Synopsis: Patrick, or Gay Uncle Patrick (GUP, for short), has always loved his niece, Maisie, and nephew, Grant. That is, he loves spending time with them when they come out to Palm Springs for weeklong visits, or when he heads home to Connecticut for the holidays. But in terms of caretaking and relating to two children, no matter how adorable, Patrick is, honestly, overwhelmed So when tragedy strikes and Maisie and Grant lose their mother and Patrick’s brother has a health crisis of his own, Patrick finds himself suddenly taking on the role of primary guardian. Despite having a set of “Guncle Rules” ready to go, Patrick has no idea what to expect, having spent years barely holding on after the loss of his great love, a somewhat-stalled acting career, and a lifestyle not-so-suited to a six- and a nine-year-old. Quickly realizing that parenting–even if temporary–isn’t solved with treats and jokes, Patrick’s eyes are opened to a new sense of responsibility, and the realization that, sometimes, even being larger than life means you’re unfailingly human.
Would I Recommend It: I had read some heavy books recently [ahem, the two aforementioned books] and needed a good palette cleanser and, boy, did this deliver! I laughed. I cried. I LOVED it. It is such a heartwarming story about love, family, friendship, and the way relationships intertwine to shape our lives. If you want a somewhat lighthearted read that will warm you up from the inside out, definitely give this is a go.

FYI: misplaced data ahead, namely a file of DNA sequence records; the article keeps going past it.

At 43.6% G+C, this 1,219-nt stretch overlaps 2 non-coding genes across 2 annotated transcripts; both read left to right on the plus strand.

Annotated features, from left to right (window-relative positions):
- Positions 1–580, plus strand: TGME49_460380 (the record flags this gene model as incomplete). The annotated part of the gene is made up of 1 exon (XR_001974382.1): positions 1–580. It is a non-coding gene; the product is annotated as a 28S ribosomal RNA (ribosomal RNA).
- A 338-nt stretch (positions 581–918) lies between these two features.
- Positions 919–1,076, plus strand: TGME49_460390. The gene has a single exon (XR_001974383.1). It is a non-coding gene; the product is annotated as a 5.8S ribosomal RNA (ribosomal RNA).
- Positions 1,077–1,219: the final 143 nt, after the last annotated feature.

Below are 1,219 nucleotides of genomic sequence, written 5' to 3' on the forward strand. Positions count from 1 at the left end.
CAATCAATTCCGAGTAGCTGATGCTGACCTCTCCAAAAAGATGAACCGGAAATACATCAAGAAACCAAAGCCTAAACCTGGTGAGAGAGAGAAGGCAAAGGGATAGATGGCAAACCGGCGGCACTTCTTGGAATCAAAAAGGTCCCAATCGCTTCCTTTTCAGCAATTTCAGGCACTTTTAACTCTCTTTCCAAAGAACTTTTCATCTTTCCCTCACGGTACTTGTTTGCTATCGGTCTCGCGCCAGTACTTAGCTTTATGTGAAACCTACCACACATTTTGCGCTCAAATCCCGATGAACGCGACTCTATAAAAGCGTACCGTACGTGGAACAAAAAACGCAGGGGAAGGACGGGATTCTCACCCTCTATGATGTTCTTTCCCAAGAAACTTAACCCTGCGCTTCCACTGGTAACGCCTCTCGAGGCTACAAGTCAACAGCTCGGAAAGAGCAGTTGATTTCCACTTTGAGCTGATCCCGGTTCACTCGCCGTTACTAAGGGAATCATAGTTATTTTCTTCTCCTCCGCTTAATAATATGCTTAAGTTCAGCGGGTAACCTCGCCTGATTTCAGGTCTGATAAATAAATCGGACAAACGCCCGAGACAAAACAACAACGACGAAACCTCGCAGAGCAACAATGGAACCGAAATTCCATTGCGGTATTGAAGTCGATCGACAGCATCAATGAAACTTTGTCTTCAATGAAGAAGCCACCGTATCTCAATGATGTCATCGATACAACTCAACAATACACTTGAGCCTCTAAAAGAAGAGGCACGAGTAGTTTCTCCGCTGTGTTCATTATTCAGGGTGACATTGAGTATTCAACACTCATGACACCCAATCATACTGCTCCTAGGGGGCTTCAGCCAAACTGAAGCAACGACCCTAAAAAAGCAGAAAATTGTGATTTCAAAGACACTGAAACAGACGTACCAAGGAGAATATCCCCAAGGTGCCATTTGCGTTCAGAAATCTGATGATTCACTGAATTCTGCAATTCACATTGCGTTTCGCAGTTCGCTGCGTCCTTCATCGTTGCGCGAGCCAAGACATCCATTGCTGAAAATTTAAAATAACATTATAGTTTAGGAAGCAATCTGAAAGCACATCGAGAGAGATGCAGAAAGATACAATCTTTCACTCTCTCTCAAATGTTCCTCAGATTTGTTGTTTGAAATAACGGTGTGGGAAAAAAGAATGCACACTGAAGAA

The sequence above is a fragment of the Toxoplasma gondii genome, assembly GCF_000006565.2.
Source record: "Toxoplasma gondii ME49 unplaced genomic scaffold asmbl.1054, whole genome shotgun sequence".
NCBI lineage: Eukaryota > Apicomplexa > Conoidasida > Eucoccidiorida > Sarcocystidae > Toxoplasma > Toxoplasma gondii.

Synopsis: Irene Steele shares her idyllic life in a beautiful Iowa City Victorian house with a husband who loves her to sky-writing, sentimental extremes. But as she rings in the new year one cold and snowy night, everything she thought she knew falls to pieces with a shocking phone call: her beloved husband, away on business, has been killed in a helicopter crash. Before Irene can even process the news, she must first confront the perplexing details of her husband’s death on the distant Caribbean island of St. John. After Irene and her sons arrive at this faraway paradise, they make yet another shocking discovery: her husband had been living a secret life. As Irene untangles a web of intrigue and deceit, and as she and her sons find themselves drawn into the vibrant island culture, they have to face the truth about their family, and about their own futures.
Would I Recommend It: This was recommended to me as another palette cleansing option, and I dove right in, not realizing it was part of a trilogy! So, I guess I’m sucked in now. This was juicy and suspenseful and while I’m a bit annoyed I’m tied down for two more books. I cannot wait to follow the Steele family and see what happens next! If you want a good beach read, I definitely recommend this, but go in knowing that it will take 3 books to get to the final resolution! This was my first EH novel and I do see what the fuss is about. They’re quick and easy reads while still being fulfilling.